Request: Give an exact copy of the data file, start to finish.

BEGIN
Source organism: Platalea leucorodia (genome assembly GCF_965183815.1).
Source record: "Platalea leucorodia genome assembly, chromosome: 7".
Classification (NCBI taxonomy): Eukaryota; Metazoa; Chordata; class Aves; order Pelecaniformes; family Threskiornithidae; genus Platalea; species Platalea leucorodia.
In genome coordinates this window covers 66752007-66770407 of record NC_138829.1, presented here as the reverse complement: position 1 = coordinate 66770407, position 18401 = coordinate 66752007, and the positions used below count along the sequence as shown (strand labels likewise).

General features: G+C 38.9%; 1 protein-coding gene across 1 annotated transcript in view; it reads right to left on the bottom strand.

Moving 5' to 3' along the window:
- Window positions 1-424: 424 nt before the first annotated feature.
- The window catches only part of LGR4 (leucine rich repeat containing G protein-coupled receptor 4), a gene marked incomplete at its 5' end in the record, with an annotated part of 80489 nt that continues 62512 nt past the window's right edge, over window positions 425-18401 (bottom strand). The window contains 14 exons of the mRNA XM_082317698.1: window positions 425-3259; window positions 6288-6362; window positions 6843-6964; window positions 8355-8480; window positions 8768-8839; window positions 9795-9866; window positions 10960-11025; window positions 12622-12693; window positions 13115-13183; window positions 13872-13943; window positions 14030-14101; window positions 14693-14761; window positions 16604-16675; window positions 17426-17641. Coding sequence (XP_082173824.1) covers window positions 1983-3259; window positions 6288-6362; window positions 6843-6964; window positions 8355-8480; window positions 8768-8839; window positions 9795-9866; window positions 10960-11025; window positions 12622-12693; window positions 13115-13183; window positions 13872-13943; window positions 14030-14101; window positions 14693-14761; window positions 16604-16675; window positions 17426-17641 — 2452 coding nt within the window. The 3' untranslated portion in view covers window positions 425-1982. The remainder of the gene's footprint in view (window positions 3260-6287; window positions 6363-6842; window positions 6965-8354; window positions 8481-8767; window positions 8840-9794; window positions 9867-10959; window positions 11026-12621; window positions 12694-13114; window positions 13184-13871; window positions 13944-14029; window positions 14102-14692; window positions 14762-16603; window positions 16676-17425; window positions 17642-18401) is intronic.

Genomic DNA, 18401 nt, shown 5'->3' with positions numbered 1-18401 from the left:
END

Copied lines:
Source organism: Platalea leucorodia (genome assembly GCF_965183815.1).
Source record: "Platalea leucorodia genome assembly, chromosome: 7".
Classification (NCBI taxonomy): Eukaryota; Metazoa; Chordata; class Aves; order Pelecaniformes; family Threskiornithidae; genus Platalea; species Platalea leucorodia.
In genome coordinates this window covers 66752007-66770407 of record NC_138829.1, presented here as the reverse complement: position 1 = coordinate 66770407, position 18401 = coordinate 66752007, and the positions used below count along the sequence as shown (strand labels likewise).

General features: G+C 38.9%; 1 protein-coding gene across 1 annotated transcript in view; it reads right to left on the bottom strand.

Moving 5' to 3' along the window:
- Window positions 1-424: 424 nt before the first annotated feature.
- The window catches only part of LGR4 (leucine rich repeat containing G protein-coupled receptor 4), a gene marked incomplete at its 5' end in the record, with an annotated part of 80489 nt that continues 62512 nt past the window's right edge, over window positions 425-18401 (bottom strand). The window contains 14 exons of the mRNA XM_082317698.1: window positions 425-3259; window positions 6288-6362; window positions 6843-6964; window positions 8355-8480; window positions 8768-8839; window positions 9795-9866; window positions 10960-11025; window positions 12622-12693; window positions 13115-13183; window positions 13872-13943; window positions 14030-14101; window positions 14693-14761; window positions 16604-16675; window positions 17426-17641. Coding sequence (XP_082173824.1) covers window positions 1983-3259; window positions 6288-6362; window positions 6843-6964; window positions 8355-8480; window positions 8768-8839; window positions 9795-9866; window positions 10960-11025; window positions 12622-12693; window positions 13115-13183; window positions 13872-13943; window positions 14030-14101; window positions 14693-14761; window positions 16604-16675; window positions 17426-17641 — 2452 coding nt within the window. The 3' untranslated portion in view covers window positions 425-1982. The remainder of the gene's footprint in view (window positions 3260-6287; window positions 6363-6842; window positions 6965-8354; window positions 8481-8767; window positions 8840-9794; window positions 9867-10959; window positions 11026-12621; window positions 12694-13114; window positions 13184-13871; window positions 13944-14029; window positions 14102-14692; window positions 14762-16603; window positions 16676-17425; window positions 17642-18401) is intronic.

Genomic DNA, 18401 nt, shown 5'->3' with positions numbered 1-18401 from the left: